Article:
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Sunday, August 26, 2012

Back to School

(This article appears as a part of my weekly Practical Parenting column in The Daily Review Atlas)


Hark! The school bells ring beckoning children to return to it's hallowed halls like the Pied Piper of academia. Look! The backpacks are stuffed with disinfectant wipes and crisp notebooks. Hear! The impeding shuffle of squeaky, new tennis shoes worn by children with fresh haircuts. See! The remnants of summer lingering on their sun kissed noses.

While it is - for some - the most wonderful time of the year, many parents loathe back to school season. You know the ones who linger a smidge too long hiding their tears as they kiss their children goodbye. While some stand crying in the kindergarten classroom others weep as they pull away from a new dormitory where they've left their baby (and their wallet) behind.

Whether you embrace this time of year or not, the reality is that this new school year is the marking of a brand new season. The beauty of August is that it faithfully brings a new opportunity for a fresh slate. And not just for students! Adults and children alike can make small seemingly insignificant steps today to ensure the year is a successful learning adventure for everyone involved.

We all understand that what we learned in kindergarten became a foundation for what would learn in the first grade. And first grade skills became the scaffolding by which we applied future information. In fact, each year is a preparation for what will come next.

That is why it is imperative that families place a value on each and every grade level of their child. Don't despise preschool show and tell for it is laying the ground work for that high school speech class. Practice those times tables today because Algebra is just around the corner. And tempted as you are mom and dad, don't complete that science fair project for your child. They need to learn how to do research, come to conclusions and work with deadlines. How else will they ever become successful in the marketplace?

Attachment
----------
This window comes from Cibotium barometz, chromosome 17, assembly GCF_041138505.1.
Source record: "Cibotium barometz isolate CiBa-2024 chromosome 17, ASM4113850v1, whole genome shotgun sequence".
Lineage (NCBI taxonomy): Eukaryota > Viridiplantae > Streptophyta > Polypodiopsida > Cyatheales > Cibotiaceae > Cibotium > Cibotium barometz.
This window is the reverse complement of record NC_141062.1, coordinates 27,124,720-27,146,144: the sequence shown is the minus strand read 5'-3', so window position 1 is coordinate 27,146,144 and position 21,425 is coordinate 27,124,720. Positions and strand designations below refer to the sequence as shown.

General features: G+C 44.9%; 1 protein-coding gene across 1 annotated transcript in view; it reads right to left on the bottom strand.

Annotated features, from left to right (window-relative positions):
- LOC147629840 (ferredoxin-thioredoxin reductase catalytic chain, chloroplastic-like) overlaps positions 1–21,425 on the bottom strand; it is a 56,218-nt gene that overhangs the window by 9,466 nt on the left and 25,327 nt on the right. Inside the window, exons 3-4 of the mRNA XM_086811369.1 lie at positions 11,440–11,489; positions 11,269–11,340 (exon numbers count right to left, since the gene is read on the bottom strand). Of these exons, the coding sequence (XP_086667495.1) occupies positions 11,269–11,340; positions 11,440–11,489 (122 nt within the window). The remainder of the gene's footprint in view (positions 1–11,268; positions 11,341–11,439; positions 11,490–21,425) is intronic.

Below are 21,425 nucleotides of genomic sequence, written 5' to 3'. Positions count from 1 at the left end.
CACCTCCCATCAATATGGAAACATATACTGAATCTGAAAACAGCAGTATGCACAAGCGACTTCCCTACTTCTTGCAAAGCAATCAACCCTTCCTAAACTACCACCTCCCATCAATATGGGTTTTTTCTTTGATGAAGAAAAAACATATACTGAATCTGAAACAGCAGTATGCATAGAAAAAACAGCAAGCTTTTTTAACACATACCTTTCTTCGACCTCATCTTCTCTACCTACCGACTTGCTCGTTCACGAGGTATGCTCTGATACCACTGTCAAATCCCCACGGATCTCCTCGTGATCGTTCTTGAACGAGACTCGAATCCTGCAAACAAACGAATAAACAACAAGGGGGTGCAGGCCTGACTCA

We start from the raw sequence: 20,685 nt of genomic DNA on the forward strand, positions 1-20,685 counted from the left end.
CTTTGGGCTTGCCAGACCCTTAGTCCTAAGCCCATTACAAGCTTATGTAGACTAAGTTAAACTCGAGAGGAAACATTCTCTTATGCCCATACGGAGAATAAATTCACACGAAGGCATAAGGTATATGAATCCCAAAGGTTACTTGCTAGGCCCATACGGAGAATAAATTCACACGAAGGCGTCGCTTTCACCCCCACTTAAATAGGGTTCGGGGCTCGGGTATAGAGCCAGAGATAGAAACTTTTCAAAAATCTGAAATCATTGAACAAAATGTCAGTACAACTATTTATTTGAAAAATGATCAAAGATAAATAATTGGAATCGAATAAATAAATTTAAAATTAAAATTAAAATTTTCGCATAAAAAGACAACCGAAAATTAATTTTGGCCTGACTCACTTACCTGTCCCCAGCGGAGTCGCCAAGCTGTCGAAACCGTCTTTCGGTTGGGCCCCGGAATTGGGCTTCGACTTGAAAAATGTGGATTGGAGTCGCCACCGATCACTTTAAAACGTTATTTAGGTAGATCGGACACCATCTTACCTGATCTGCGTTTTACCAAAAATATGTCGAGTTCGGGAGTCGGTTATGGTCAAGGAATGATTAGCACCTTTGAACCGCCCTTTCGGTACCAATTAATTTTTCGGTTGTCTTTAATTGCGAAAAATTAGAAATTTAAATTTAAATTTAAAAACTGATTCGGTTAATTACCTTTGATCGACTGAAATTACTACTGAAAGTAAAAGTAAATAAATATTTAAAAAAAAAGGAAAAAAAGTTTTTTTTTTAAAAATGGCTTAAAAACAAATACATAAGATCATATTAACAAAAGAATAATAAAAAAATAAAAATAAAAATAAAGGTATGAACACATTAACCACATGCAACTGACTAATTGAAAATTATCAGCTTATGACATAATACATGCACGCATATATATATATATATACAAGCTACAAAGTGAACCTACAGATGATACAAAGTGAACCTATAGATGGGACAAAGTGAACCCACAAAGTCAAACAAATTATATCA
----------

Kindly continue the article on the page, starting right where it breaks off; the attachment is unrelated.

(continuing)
Secondly, make a point to communicate with your child's teachers from the very beginning. Often parents fear they are a bother to busy educators but nothing could be further from the truth. Good teachers want to partner with you in your child's education experience. Chances are they will vigorously welcome an open line of communication between the classroom and your home. Be proactive! Offer to volunteer or simply send a short note of appreciation for the work and time that teachers spend investing in your child. You may be amazed how much a positive relationship with your child's teacher affects an entire school year.

And finally, do not underestimate the power of a good night's sleep. Experts disagree over the exact reasons why our bodies need a daily shut down but one theory states that it is for the brain's benefit. Perhaps all the data our mind has received throughout the course of a day needs to be organized and filed in our great cerebral cortex. If that's true then sleep is imperative for school age children. Encourage healthy bedtime routines including eliminating all forms of digital stimuli. Collect the phones and internet devices every night if you must because strictly enforcing healthy sleeping habits are an essential to a healthy, long life. 

As a mother of five children I know first hand what its like to hide my own tears so I can comfort my wailing, clinging child. I've walked the fine line between being an aware parent and a helicopter mom. I know personally how scary it can be to reach out to a teacher for help on behalf of my child.

But we must get beyond ourselves, our fears and our bad experiences and remember it is for our children's future that we offer them our support. This is the start of a brand new year. We can embrace the freshness or wallow in our grief for the time that has passed. Embrace this new season and make it the best year yet! Why? Because I'm the mom and I said so! That's why!

Stephanie Sikorski is a Parenting Educator for the Monmouth-Roseville CUSD #238 and can be reached at ssikorski@mr238.org.


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